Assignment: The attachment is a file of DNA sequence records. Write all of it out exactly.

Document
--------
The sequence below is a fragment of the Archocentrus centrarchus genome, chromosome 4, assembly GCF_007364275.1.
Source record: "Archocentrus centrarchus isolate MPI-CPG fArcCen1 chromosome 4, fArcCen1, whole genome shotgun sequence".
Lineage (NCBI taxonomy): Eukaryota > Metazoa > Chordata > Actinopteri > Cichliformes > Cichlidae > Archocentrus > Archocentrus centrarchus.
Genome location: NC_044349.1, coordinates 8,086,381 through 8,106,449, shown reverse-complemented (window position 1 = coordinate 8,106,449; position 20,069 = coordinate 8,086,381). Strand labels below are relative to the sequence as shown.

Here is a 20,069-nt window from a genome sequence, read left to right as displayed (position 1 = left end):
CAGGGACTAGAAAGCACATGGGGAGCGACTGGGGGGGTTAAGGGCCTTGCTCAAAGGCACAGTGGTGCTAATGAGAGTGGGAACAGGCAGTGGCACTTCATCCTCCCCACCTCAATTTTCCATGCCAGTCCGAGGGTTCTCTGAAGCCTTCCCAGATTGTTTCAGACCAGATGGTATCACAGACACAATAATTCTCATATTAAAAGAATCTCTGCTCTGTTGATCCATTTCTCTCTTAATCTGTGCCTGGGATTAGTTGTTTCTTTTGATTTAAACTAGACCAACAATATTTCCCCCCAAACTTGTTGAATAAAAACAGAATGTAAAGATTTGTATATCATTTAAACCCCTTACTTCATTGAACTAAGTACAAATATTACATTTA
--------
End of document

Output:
The sequence below is a fragment of the Archocentrus centrarchus genome, chromosome 4, assembly GCF_007364275.1.
Source record: "Archocentrus centrarchus isolate MPI-CPG fArcCen1 chromosome 4, fArcCen1, whole genome shotgun sequence".
Lineage (NCBI taxonomy): Eukaryota > Metazoa > Chordata > Actinopteri > Cichliformes > Cichlidae > Archocentrus > Archocentrus centrarchus.
Genome location: NC_044349.1, coordinates 8,086,381 through 8,106,449, shown reverse-complemented (window position 1 = coordinate 8,106,449; position 20,069 = coordinate 8,086,381). Strand labels below are relative to the sequence as shown.

Here is a 20,069-nt window from a genome sequence, read left to right as displayed (position 1 = left end):
CAGGGACTAGAAAGCACATGGGGAGCGACTGGGGGGGTTAAGGGCCTTGCTCAAAGGCACAGTGGTGCTAATGAGAGTGGGAACAGGCAGTGGCACTTCATCCTCCCCACCTCAATTTTCCATGCCAGTCCGAGGGTTCTCTGAAGCCTTCCCAGATTGTTTCAGACCAGATGGTATCACAGACACAATAATTCTCATATTAAAAGAATCTCTGCTCTGTTGATCCATTTCTCTCTTAATCTGTGCCTGGGATTAGTTGTTTCTTTTGATTTAAACTAGACCAACAATATTTCCCCCCAAACTTGTTGAATAAAAACAGAATGTAAAGATTTGTATATCATTTAAACCCCTTACTTCATTGAACTAAGTACAAATATTACATTTA